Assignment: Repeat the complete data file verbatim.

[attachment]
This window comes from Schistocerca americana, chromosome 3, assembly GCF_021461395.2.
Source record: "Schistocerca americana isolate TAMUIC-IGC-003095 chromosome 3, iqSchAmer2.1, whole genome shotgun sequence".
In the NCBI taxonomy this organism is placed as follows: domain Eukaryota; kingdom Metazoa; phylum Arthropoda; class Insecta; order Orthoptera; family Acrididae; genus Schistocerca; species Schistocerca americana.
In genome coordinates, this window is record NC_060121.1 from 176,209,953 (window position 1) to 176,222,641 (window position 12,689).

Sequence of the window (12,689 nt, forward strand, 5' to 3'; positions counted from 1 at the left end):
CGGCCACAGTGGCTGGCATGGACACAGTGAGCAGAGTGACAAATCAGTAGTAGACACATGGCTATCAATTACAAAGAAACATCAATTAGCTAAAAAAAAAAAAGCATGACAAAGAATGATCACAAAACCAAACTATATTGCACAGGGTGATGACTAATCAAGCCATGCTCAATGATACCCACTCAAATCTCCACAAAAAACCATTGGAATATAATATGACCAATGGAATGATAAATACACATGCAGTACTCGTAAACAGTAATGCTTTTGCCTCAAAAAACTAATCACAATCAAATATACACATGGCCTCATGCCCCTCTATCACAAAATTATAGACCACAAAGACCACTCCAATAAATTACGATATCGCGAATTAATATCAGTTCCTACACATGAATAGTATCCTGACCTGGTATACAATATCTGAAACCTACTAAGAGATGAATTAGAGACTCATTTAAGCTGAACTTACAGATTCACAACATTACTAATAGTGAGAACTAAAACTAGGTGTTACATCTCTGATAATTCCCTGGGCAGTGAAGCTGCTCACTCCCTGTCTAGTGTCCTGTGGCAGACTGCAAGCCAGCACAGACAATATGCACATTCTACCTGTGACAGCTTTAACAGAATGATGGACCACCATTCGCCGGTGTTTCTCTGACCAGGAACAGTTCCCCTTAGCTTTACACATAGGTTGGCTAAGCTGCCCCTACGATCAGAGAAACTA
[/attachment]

This window comes from Schistocerca americana, chromosome 3, assembly GCF_021461395.2.
Source record: "Schistocerca americana isolate TAMUIC-IGC-003095 chromosome 3, iqSchAmer2.1, whole genome shotgun sequence".
In the NCBI taxonomy this organism is placed as follows: domain Eukaryota; kingdom Metazoa; phylum Arthropoda; class Insecta; order Orthoptera; family Acrididae; genus Schistocerca; species Schistocerca americana.
In genome coordinates, this window is record NC_060121.1 from 176,209,953 (window position 1) to 176,222,641 (window position 12,689).

Sequence of the window (12,689 nt, forward strand, 5' to 3'; positions counted from 1 at the left end):
CGGCCACAGTGGCTGGCATGGACACAGTGAGCAGAGTGACAAATCAGTAGTAGACACATGGCTATCAATTACAAAGAAACATCAATTAGCTAAAAAAAAAAAAGCATGACAAAGAATGATCACAAAACCAAACTATATTGCACAGGGTGATGACTAATCAAGCCATGCTCAATGATACCCACTCAAATCTCCACAAAAAACCATTGGAATATAATATGACCAATGGAATGATAAATACACATGCAGTACTCGTAAACAGTAATGCTTTTGCCTCAAAAAACTAATCACAATCAAATATACACATGGCCTCATGCCCCTCTATCACAAAATTATAGACCACAAAGACCACTCCAATAAATTACGATATCGCGAATTAATATCAGTTCCTACACATGAATAGTATCCTGACCTGGTATACAATATCTGAAACCTACTAAGAGATGAATTAGAGACTCATTTAAGCTGAACTTACAGATTCACAACATTACTAATAGTGAGAACTAAAACTAGGTGTTACATCTCTGATAATTCCCTGGGCAGTGAAGCTGCTCACTCCCTGTCTAGTGTCCTGTGGCAGACTGCAAGCCAGCACAGACAATATGCACATTCTACCTGTGACAGCTTTAACAGAATGATGGACCACCATTCGCCGGTGTTTCTCTGACCAGGAACAGTTCCCCTTAGCTTTACACATAGGTTGGCTAAGCTGCCCCTACGATCAGAGAAACTA